Edwards photographs subjects in their homes, in scenes that are staged but also intended to be “authentic” depictions of the family’s life. She follows a set protocol which includes showing subjects examples of her work, and asking if they are comfortable looking like the people in those pictures and interviewing them with intentionally vague, non-leading questions (e.g., “tell me something about your lives,” “what are your favorite things?”) Based on the interview, semi-improvised scenes are staged in which subjects act out some aspect of their daily lives. Specific poses are held for moderately long exposures.

It’s an interesting approach. Johnson contrasted it with the model of the “invisible documentarian,” and asserted that Edwards’s results can be “more real than a candid, unstaged photograph.” I’m not sure I’d agree with that, quite, but I find the approach appealing, especially in the context of my recent discussion of my hangup about portraiture. (I respond negatively to portraits in which the photographer seems to be fully in charge of what the subject means.)

Edwards’s very interactive way of working strikes a good balance: she’s producing images that have a great thematic and stylistic consistency and strong authorship, but her subjects are active in determining how they will appear. Her intention is to “make the pictures authentic to the people, not just use the people to illustrate my ideas.”

All of which is very appealing to me. But I find myself rather ambivalent about the actual photos.

Everyone can recognize

Part of my difficulty has to do with the type of photograph Edwards is making. My natural inclination is to read them as documentary, even ethnography, but that’s not really what they’re for. Edwards is actually emulating genre painting rather than making photographic documents. Her repeatedly declared intention is to portray her subjects as universal archetypes, which “everyone” can recognize. And that’s the second, larger part of my difficulty: the presumption of universality.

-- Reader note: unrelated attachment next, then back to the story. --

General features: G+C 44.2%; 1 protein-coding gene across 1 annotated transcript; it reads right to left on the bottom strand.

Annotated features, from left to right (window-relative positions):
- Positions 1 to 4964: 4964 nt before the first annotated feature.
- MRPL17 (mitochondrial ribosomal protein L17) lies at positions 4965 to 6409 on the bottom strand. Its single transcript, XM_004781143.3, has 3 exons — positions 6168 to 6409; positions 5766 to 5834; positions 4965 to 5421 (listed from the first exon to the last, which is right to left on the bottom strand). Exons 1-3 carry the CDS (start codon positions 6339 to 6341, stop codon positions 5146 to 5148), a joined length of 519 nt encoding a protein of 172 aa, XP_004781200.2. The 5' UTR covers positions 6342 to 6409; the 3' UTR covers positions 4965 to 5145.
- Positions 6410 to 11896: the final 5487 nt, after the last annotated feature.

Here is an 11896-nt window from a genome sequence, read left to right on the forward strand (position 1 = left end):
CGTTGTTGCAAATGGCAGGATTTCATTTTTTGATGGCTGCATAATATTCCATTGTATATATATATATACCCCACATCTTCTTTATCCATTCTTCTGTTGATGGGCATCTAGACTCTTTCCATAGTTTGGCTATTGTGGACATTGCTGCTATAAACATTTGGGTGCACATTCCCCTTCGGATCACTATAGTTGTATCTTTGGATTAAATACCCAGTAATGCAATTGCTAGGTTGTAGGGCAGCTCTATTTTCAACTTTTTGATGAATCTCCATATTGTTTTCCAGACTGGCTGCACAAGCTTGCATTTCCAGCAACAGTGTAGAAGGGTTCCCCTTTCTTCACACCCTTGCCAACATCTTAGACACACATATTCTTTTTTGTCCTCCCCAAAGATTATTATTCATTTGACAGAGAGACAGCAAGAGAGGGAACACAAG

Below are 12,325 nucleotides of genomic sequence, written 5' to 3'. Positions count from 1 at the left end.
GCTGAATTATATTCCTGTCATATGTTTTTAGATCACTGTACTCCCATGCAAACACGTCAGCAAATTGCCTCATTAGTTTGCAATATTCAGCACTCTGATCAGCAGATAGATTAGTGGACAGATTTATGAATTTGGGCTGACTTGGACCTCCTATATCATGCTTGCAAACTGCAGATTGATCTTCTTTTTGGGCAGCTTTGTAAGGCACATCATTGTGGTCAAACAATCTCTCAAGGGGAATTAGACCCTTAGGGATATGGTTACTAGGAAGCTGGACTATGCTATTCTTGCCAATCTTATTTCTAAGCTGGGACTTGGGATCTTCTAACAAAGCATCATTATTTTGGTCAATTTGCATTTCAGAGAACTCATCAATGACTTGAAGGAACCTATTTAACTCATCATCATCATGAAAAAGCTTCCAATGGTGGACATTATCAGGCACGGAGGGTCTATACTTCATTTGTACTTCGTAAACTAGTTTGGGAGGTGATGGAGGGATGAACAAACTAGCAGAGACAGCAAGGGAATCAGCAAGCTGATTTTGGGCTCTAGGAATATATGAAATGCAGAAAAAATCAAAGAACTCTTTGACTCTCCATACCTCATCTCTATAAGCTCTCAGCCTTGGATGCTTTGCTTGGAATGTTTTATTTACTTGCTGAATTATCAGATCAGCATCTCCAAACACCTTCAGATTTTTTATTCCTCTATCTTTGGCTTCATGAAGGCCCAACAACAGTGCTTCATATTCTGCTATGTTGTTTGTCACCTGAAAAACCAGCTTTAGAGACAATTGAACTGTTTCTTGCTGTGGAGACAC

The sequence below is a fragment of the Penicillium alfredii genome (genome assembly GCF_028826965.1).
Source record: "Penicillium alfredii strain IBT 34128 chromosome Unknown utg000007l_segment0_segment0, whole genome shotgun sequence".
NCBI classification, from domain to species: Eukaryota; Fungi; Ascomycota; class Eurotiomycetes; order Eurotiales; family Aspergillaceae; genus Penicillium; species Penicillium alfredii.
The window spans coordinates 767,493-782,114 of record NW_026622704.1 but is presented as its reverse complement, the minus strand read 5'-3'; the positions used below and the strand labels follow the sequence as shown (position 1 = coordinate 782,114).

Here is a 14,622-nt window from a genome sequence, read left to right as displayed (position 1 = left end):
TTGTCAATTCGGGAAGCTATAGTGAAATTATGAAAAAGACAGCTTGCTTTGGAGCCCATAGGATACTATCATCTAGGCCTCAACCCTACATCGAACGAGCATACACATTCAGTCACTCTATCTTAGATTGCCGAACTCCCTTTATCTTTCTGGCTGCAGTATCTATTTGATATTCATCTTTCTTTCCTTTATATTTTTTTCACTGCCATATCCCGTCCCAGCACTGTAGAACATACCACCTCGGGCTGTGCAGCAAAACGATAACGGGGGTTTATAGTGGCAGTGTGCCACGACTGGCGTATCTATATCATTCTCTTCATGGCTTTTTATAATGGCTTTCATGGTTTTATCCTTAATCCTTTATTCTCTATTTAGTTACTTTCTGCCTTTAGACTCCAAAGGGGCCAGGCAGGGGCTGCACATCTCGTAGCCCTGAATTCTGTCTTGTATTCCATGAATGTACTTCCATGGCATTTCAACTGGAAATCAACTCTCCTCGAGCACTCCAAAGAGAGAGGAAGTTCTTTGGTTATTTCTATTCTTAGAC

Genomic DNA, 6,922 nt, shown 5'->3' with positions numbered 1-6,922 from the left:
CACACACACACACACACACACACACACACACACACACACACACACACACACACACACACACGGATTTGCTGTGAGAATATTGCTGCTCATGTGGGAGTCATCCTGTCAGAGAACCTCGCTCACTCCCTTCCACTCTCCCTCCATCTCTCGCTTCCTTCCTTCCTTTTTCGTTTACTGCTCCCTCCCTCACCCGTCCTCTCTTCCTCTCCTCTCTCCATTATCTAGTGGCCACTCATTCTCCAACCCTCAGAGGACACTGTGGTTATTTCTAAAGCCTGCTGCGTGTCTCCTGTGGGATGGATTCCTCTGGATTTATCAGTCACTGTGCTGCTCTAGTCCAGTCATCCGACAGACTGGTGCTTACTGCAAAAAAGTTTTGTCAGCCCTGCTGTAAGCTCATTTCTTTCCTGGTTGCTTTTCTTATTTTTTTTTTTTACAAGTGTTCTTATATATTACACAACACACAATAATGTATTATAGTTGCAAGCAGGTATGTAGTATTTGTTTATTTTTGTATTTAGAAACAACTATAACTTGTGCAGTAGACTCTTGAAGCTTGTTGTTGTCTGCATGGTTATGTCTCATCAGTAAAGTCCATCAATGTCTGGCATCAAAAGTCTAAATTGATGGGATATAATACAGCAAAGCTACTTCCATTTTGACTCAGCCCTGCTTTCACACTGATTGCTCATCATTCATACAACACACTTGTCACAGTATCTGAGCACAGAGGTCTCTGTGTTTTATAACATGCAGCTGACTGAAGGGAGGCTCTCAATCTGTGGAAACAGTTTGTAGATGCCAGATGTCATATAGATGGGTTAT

Edwards identifies as a cultural insider relative to the subjects she’s working with. In the California photos, the families are, while not necessarily her friends, within her extended social network — people who know people she knows, etc. In discussing her work, she used “we” and “our” often, apparently referring to a category inclusive of her subjects, herself, and those in attendance(?). (Although she also referred to the suburbs as an “aspirational” world, as seen on TV, and part of her motivation for the project is that she became “interested in the aspiration and what it meant.”)

I asked, given that she produced the work as a cultural insider, whether the photographs were intended for an insider audience as well, or whether they are intended for a different or broader audience — in short, who she thought the viewer of these photographs was. For whom are these archetypes “universal”?

Her response was that while the “stuff” is not universal, posture, gesture, etc. is. For example, a boy about to become a man will stand a certain way whether here or “two thousand miles away,” whether now or in a painting made hundreds of years ago. (The association of universality with the tradition of painting was a recurring and prominent theme.)

This jibes with her take on Europe. (The project includes several European countries, although what’s exhibited at OMCA is just from California.) She said that “increasingly, with globalization, a lot of European homes look like our suburban homes,” and in discussing distinctions between homes in Europe and homes here, she was careful to explain how what differences she did observe were in comparisons between homes of people in the same social class and professional status. And tellingly, when asked about the impact of economic recession on the people in her photographs, she pointed out that people who were doing poorly thanks to economic downturns would not be in the houses she was photographing — they would have left and been replaced by others.